US Supreme Court to reconsider standard for attorneys fees
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US Supreme Court to reconsider standard for attorneys fees

The US Supreme Court agreed this week to hear two cases that address the standard for deciding whether attorney’s fees should be awarded.

The court has accepted certiorari of Highmark v. Allcare Health Management, and Octane Fitness v. Icon Health and Fitness, which may make it easier to win fees in “exceptional” cases. Both cases stem from patent infringement claims.

In the US, each party is generally responsible for its own legal fees regardless of the outcome of the case, but in “exceptional cases” where one party is found to have abused the court system, they may be ordered to pay their opponent’s costs.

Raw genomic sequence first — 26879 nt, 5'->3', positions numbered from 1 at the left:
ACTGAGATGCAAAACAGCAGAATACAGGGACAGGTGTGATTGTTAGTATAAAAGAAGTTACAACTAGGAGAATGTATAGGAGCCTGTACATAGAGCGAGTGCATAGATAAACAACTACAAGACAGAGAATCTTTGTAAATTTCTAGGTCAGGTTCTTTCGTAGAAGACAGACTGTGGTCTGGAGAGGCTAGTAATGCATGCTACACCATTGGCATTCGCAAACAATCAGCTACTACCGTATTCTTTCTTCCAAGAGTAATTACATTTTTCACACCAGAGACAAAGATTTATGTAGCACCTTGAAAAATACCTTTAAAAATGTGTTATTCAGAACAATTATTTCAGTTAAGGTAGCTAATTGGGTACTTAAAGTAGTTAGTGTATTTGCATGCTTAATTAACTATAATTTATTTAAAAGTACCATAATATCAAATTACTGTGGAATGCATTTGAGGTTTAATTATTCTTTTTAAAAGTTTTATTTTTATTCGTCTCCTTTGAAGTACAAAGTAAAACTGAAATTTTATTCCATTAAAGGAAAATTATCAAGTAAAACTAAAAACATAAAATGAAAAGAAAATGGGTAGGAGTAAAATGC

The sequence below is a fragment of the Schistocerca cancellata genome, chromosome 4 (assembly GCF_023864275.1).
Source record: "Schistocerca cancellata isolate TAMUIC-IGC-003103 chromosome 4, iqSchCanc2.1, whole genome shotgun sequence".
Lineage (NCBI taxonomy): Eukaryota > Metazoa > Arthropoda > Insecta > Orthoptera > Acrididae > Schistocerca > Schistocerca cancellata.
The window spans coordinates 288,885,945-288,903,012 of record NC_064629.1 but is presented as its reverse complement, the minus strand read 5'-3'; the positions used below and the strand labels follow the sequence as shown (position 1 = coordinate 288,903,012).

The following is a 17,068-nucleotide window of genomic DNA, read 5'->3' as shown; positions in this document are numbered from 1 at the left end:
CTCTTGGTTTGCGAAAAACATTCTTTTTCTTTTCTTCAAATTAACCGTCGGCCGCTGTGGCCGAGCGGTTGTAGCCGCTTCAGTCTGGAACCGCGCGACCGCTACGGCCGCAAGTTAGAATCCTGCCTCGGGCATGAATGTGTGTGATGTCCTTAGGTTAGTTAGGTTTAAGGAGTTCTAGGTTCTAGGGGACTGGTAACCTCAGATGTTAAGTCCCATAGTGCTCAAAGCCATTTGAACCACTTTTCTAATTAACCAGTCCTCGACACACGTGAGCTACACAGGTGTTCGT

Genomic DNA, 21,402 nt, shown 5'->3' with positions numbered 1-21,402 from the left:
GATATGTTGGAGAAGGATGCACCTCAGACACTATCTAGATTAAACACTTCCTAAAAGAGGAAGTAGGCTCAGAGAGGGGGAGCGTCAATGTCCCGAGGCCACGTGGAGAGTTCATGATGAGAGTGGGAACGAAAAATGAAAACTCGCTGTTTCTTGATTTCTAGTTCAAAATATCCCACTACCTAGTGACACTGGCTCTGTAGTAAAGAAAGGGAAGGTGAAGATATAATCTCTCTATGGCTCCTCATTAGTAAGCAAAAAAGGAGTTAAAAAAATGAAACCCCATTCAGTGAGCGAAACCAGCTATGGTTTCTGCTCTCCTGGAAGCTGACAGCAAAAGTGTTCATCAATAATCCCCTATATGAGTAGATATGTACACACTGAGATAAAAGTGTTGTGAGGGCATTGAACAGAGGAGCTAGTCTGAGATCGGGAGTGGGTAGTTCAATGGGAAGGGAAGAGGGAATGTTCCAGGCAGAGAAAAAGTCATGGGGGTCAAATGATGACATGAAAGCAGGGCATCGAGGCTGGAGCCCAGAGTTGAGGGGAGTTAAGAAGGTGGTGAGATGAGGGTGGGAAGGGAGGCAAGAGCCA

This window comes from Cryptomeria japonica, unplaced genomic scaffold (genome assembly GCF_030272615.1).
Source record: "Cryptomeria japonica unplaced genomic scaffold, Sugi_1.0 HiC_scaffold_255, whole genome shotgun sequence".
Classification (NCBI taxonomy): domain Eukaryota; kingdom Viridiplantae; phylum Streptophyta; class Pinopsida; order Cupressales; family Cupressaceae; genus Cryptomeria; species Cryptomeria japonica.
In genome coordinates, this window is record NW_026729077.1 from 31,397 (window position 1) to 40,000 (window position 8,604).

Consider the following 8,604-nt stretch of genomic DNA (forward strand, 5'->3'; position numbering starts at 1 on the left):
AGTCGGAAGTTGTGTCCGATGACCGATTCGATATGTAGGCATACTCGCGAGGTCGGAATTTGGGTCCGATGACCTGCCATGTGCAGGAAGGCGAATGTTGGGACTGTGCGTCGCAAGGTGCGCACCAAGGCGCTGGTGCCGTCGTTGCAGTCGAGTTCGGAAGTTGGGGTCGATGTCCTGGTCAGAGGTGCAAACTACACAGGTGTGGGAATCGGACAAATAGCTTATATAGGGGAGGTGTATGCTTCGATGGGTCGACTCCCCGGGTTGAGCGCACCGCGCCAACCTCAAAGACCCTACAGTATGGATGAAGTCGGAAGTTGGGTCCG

In Highmark v Allcare Health Management, insurance company Highmark is seeking $5 million in costs after it defeated a patent infringement suit by patent licensing business Allcare. The Supreme Court will reconsider the Federal Circuit’s decision to partially reverse a district court decision awarding Highmark the fees.

In Octane Fitness v Icon Health and Fitness, the Federal Circuit ruled that it would use a “rigid and exclusive two-part test” to determine fee-shifting conditions. In hearing the case, the Supreme Court will consider whether the appellate court’s application of the test “improperly appropriates a district court’s discretionary authority to award attorney fees.”

A full list of the latest cases the Supreme Court has decided to accept is available on its website.



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